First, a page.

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Phentermine was shown in the 1970s to inhibit the metabolism of serotonin by monoamine oxidase (MAO), but never was labeled as an MAO inhibitor; hence, it was widely used in combination with fenfluramine, and continues to be used, in violation of their labels, with other serotonin uptake blockers. We examined the effects of phentermine and several other unlabeled MAO inhibitors on MAO activities in rat lung, brain, and liver, and also the interactions of such drugs when administered together. Rat tissues were assayed for MAO-A and -B, using serotonin and beta-phenylethylamine as substrates. Phentermine inhibited serotonin-metabolizing (MAO-A) activity in all three tissues with K(i) values of 85-88 microM. These potencies were similar to those of the antidepressant MAO inhibitors iproniazid and moclobemide. When phentermine was mixed with other unlabeled reversible MAO inhibitors (e.g. pseudoephedrine, ephedrine, norephedrine; estradiol benzoate), the degree of MAO inhibition was additive. The cardiac valvular lesions and primary pulmonary hypertension that have been reported to be associated with fenfluramine-phentermine use may have resulted from the intermittent concurrent blockage of both serotonin uptake and metabolism.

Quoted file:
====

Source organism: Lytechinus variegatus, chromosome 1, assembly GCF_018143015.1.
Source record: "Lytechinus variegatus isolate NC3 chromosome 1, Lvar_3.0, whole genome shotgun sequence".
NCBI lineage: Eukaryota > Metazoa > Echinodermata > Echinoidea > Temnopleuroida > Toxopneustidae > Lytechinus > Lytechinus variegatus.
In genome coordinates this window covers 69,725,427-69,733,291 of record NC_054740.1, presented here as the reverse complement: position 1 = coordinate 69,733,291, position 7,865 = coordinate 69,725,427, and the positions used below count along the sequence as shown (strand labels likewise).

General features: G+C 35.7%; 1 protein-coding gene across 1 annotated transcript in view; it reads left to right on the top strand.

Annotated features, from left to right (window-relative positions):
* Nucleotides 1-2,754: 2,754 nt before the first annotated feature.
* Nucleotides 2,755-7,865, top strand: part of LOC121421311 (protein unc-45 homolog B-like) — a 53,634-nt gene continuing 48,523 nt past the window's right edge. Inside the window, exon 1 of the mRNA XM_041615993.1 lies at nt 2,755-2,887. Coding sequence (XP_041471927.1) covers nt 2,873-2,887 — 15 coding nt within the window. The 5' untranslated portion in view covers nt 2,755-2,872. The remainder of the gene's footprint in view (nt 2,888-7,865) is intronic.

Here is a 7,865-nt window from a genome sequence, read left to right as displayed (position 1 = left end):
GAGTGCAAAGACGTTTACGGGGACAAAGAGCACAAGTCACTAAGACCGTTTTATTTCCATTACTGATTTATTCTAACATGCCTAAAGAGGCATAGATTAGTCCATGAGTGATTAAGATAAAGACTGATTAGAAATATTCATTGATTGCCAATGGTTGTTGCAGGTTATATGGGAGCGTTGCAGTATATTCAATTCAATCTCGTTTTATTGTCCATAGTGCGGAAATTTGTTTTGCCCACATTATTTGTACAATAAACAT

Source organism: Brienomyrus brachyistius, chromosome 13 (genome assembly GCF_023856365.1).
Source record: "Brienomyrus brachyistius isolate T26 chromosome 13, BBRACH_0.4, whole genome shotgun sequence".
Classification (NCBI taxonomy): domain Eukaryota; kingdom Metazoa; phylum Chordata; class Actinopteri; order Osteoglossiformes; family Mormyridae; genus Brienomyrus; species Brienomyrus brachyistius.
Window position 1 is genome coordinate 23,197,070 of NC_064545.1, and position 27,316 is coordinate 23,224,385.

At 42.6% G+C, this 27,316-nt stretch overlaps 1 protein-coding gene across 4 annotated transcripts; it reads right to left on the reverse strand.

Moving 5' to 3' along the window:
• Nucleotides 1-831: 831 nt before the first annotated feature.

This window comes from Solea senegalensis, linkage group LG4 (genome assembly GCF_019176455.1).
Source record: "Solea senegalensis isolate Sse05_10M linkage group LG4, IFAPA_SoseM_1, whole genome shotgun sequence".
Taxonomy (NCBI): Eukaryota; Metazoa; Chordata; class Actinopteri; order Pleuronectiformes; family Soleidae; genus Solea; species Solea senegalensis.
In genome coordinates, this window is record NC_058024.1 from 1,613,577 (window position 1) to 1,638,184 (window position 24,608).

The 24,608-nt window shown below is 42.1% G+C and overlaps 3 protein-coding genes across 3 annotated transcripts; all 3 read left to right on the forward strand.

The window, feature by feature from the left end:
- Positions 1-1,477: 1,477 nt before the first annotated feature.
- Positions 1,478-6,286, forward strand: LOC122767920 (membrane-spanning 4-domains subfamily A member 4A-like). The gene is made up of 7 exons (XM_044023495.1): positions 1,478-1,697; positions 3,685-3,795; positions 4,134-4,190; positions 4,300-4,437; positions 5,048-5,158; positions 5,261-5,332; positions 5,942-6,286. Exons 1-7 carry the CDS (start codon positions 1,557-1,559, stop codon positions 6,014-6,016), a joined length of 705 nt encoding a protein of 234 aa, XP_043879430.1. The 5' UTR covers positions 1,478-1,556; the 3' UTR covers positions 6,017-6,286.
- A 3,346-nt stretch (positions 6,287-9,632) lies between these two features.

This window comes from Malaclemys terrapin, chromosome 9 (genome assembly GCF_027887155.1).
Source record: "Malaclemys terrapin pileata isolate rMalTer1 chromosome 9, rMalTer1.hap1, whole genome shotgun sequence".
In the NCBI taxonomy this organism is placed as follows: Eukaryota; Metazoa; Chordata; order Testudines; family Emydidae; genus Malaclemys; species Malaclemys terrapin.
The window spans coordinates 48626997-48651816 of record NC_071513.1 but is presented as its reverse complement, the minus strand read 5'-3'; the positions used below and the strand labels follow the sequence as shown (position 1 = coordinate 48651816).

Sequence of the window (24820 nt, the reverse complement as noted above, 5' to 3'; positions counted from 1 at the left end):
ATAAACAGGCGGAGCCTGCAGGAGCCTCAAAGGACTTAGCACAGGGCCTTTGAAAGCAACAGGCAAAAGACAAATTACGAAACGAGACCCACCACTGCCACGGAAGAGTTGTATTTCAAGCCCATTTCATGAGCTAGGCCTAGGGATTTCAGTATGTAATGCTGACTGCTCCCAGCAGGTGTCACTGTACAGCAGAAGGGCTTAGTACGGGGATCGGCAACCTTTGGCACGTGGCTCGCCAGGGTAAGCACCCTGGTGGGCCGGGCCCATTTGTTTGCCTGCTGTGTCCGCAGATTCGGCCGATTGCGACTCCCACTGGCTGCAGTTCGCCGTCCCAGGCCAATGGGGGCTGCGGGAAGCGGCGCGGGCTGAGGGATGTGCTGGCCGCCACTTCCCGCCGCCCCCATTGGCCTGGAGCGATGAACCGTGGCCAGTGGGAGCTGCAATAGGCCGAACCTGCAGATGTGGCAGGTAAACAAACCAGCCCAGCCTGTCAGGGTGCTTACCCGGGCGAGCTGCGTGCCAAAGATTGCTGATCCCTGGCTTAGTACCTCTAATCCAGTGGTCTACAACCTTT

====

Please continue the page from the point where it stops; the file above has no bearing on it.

I H Ulus, T J Maher, R J Wurtman. Characterization of phentermine and related compounds as monoamine oxidase (MAO) inhibitors. Biochemical pharmacology. 2000 Jun 15;59(12):1611-21

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PMID: 10799660

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